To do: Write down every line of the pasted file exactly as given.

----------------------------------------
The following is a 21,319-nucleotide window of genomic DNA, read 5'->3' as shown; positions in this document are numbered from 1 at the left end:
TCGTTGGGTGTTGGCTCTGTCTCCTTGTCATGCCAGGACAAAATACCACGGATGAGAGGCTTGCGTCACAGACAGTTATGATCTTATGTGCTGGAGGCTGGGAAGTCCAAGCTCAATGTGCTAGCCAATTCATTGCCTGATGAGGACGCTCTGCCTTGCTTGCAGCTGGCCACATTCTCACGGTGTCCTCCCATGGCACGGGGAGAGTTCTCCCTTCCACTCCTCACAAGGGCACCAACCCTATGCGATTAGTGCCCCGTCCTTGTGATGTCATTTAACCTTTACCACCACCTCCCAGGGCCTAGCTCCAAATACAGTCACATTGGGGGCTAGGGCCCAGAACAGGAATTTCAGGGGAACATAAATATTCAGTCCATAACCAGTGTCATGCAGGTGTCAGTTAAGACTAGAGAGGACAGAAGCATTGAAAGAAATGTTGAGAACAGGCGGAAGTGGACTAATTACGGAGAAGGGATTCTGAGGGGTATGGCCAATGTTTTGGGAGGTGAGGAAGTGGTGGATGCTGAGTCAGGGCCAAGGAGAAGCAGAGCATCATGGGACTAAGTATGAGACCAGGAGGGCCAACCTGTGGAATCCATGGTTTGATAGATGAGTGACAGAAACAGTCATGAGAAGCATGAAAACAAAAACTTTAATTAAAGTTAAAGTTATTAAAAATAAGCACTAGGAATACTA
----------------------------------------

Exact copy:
The following is a 21,319-nucleotide window of genomic DNA, read 5'->3' as shown; positions in this document are numbered from 1 at the left end:
TCGTTGGGTGTTGGCTCTGTCTCCTTGTCATGCCAGGACAAAATACCACGGATGAGAGGCTTGCGTCACAGACAGTTATGATCTTATGTGCTGGAGGCTGGGAAGTCCAAGCTCAATGTGCTAGCCAATTCATTGCCTGATGAGGACGCTCTGCCTTGCTTGCAGCTGGCCACATTCTCACGGTGTCCTCCCATGGCACGGGGAGAGTTCTCCCTTCCACTCCTCACAAGGGCACCAACCCTATGCGATTAGTGCCCCGTCCTTGTGATGTCATTTAACCTTTACCACCACCTCCCAGGGCCTAGCTCCAAATACAGTCACATTGGGGGCTAGGGCCCAGAACAGGAATTTCAGGGGAACATAAATATTCAGTCCATAACCAGTGTCATGCAGGTGTCAGTTAAGACTAGAGAGGACAGAAGCATTGAAAGAAATGTTGAGAACAGGCGGAAGTGGACTAATTACGGAGAAGGGATTCTGAGGGGTATGGCCAATGTTTTGGGAGGTGAGGAAGTGGTGGATGCTGAGTCAGGGCCAAGGAGAAGCAGAGCATCATGGGACTAAGTATGAGACCAGGAGGGCCAACCTGTGGAATCCATGGTTTGATAGATGAGTGACAGAAACAGTCATGAGAAGCATGAAAACAAAAACTTTAATTAAAGTTAAAGTTATTAAAAATAAGCACTAGGAATACTA